• 15‐ml conical tubes

Support Protocol 2: Expression and Purification of NDPK

  Materials
  • pJDB1 expression plasmid: available from the Shokat Laboratory ( ) or Weiss Laboratory ( )
  • E. coli strain BL21(DE3) (Novagen)
  • IPTG
  • Cobalt affinity resin (IDA‐Co2+‐Sepharose; see protocol 4)
  • HIK200 buffer (see recipe), 4°C
  • HEK10 buffer (see recipe), 4°C
  • HKG buffer (see recipe), 4°C
  • Liquid nitrogen
  • 30°C shaking incubator
  • 5‐ml chromatography column
  • MWCO 15,000 dialysis membrane
  • Additional reagents and equipment for transformation of E. coli (unit 1.8), growing bacterial cultures (unit 1.2), preparation of bacterial lysates (unit 1.7), dialysis ( appendix 3C), and determination of protein concentration (unit 10.1)

Basic Protocol 4: In Vivo Inhibition of Analog‐Sensitive Kinases in Yeast

  Materials
  • Inhibitors: INM‐PP1 (see protocol 1) and INA‐PPI (see protocol 2)
  • DMSO
  • Yeast cells of interest containing wild‐type (control) and analog‐sensitive kinase alleles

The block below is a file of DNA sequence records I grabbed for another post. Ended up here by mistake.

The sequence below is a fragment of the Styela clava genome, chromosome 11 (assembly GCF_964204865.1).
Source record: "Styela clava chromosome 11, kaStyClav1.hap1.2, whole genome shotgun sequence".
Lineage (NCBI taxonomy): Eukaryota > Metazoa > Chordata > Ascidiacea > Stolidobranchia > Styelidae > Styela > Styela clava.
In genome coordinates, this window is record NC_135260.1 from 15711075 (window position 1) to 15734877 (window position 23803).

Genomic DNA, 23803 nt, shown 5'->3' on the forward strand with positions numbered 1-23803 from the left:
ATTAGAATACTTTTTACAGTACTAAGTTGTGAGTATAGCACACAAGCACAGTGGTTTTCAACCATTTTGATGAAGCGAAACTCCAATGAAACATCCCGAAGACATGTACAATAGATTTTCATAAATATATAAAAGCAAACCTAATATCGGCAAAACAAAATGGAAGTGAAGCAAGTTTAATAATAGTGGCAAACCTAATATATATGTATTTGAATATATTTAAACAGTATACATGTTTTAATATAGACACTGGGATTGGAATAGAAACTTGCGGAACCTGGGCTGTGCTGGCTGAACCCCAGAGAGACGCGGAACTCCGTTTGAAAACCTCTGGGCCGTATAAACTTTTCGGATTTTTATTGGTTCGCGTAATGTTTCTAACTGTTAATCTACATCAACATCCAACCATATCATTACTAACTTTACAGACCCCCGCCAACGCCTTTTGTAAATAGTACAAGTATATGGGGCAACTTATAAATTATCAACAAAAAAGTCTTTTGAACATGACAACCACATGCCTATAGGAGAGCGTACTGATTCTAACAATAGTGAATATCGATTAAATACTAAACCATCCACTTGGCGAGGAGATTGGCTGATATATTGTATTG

• Appropriate liquid and solid yeast media (unit 13.1)
  • 5‐mm sterile filter discs
  • Additional reagents and equipment for growing yeast cells (unit 13.2)
GO TO THE FULL PROTOCOL:
PDF or HTML at Wiley Online Library

Figures

  •   FigureFigure 18.11.1 Synthetic schemes of 1NM‐PP1 and 1NA‐PP1. Conditions: (i) 5 eq oxalyl chloride, 0.1 eq DMF, room temperature, 1 hr; (ii) 2 eq NaH, 1 eq malononitrile, THF, 0°C to room temperature, 1 hr; (iii) 8 eq NaHCO3, 5 eq dimethyl sulfate, dioxane/water (6:1), reflux, 1 hr; (iv) 2 eq triethylamine, 1 eq tert‐butylhydrazine hydrochloride, EtOH, reflux, 1 hr; (v) 1 eq tert‐butylhydrazine, DMF, room temperature, 1 hr; (vi) formamide, 180°C, 10 hr.